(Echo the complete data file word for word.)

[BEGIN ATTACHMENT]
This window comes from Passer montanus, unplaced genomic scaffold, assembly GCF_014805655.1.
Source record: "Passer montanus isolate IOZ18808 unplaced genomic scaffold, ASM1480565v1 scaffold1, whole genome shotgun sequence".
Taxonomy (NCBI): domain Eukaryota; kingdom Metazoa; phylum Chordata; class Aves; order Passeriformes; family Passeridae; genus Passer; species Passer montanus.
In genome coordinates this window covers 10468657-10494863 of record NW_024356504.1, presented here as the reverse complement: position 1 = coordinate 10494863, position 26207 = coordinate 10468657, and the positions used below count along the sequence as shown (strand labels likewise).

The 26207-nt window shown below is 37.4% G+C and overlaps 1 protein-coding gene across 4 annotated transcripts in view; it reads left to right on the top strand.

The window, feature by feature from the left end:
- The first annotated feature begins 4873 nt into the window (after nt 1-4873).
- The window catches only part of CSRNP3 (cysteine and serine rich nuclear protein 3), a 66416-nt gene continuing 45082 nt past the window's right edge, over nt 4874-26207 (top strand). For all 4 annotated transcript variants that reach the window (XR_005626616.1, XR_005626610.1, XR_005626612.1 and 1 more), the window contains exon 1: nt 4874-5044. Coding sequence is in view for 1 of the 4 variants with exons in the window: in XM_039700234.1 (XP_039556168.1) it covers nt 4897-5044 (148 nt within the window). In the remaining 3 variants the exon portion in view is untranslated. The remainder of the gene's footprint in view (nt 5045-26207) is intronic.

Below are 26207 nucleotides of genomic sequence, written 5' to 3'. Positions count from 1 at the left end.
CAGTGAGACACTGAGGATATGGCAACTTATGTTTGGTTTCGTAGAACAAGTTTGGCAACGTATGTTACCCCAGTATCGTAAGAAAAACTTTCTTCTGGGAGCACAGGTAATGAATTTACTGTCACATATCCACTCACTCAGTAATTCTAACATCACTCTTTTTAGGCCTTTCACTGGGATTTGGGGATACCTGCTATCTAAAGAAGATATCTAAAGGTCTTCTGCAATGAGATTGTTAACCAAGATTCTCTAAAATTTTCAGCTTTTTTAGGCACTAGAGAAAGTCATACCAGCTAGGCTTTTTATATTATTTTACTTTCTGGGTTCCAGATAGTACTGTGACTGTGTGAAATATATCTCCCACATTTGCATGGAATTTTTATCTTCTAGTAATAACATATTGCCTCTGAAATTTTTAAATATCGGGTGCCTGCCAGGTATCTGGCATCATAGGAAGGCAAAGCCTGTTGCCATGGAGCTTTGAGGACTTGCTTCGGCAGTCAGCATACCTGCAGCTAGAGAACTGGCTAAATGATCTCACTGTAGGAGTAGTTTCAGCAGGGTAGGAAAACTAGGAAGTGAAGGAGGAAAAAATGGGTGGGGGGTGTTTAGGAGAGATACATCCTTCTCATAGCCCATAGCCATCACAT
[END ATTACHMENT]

This window comes from Passer montanus, unplaced genomic scaffold, assembly GCF_014805655.1.
Source record: "Passer montanus isolate IOZ18808 unplaced genomic scaffold, ASM1480565v1 scaffold1, whole genome shotgun sequence".
Taxonomy (NCBI): domain Eukaryota; kingdom Metazoa; phylum Chordata; class Aves; order Passeriformes; family Passeridae; genus Passer; species Passer montanus.
In genome coordinates this window covers 10468657-10494863 of record NW_024356504.1, presented here as the reverse complement: position 1 = coordinate 10494863, position 26207 = coordinate 10468657, and the positions used below count along the sequence as shown (strand labels likewise).

The 26207-nt window shown below is 37.4% G+C and overlaps 1 protein-coding gene across 4 annotated transcripts in view; it reads left to right on the top strand.

The window, feature by feature from the left end:
- The first annotated feature begins 4873 nt into the window (after nt 1-4873).
- The window catches only part of CSRNP3 (cysteine and serine rich nuclear protein 3), a 66416-nt gene continuing 45082 nt past the window's right edge, over nt 4874-26207 (top strand). For all 4 annotated transcript variants that reach the window (XR_005626616.1, XR_005626610.1, XR_005626612.1 and 1 more), the window contains exon 1: nt 4874-5044. Coding sequence is in view for 1 of the 4 variants with exons in the window: in XM_039700234.1 (XP_039556168.1) it covers nt 4897-5044 (148 nt within the window). In the remaining 3 variants the exon portion in view is untranslated. The remainder of the gene's footprint in view (nt 5045-26207) is intronic.

Below are 26207 nucleotides of genomic sequence, written 5' to 3'. Positions count from 1 at the left end.
CAGTGAGACACTGAGGATATGGCAACTTATGTTTGGTTTCGTAGAACAAGTTTGGCAACGTATGTTACCCCAGTATCGTAAGAAAAACTTTCTTCTGGGAGCACAGGTAATGAATTTACTGTCACATATCCACTCACTCAGTAATTCTAACATCACTCTTTTTAGGCCTTTCACTGGGATTTGGGGATACCTGCTATCTAAAGAAGATATCTAAAGGTCTTCTGCAATGAGATTGTTAACCAAGATTCTCTAAAATTTTCAGCTTTTTTAGGCACTAGAGAAAGTCATACCAGCTAGGCTTTTTATATTATTTTACTTTCTGGGTTCCAGATAGTACTGTGACTGTGTGAAATATATCTCCCACATTTGCATGGAATTTTTATCTTCTAGTAATAACATATTGCCTCTGAAATTTTTAAATATCGGGTGCCTGCCAGGTATCTGGCATCATAGGAAGGCAAAGCCTGTTGCCATGGAGCTTTGAGGACTTGCTTCGGCAGTCAGCATACCTGCAGCTAGAGAACTGGCTAAATGATCTCACTGTAGGAGTAGTTTCAGCAGGGTAGGAAAACTAGGAAGTGAAGGAGGAAAAAATGGGTGGGGGGTGTTTAGGAGAGATACATCCTTCTCATAGCCCATAGCCATCACAT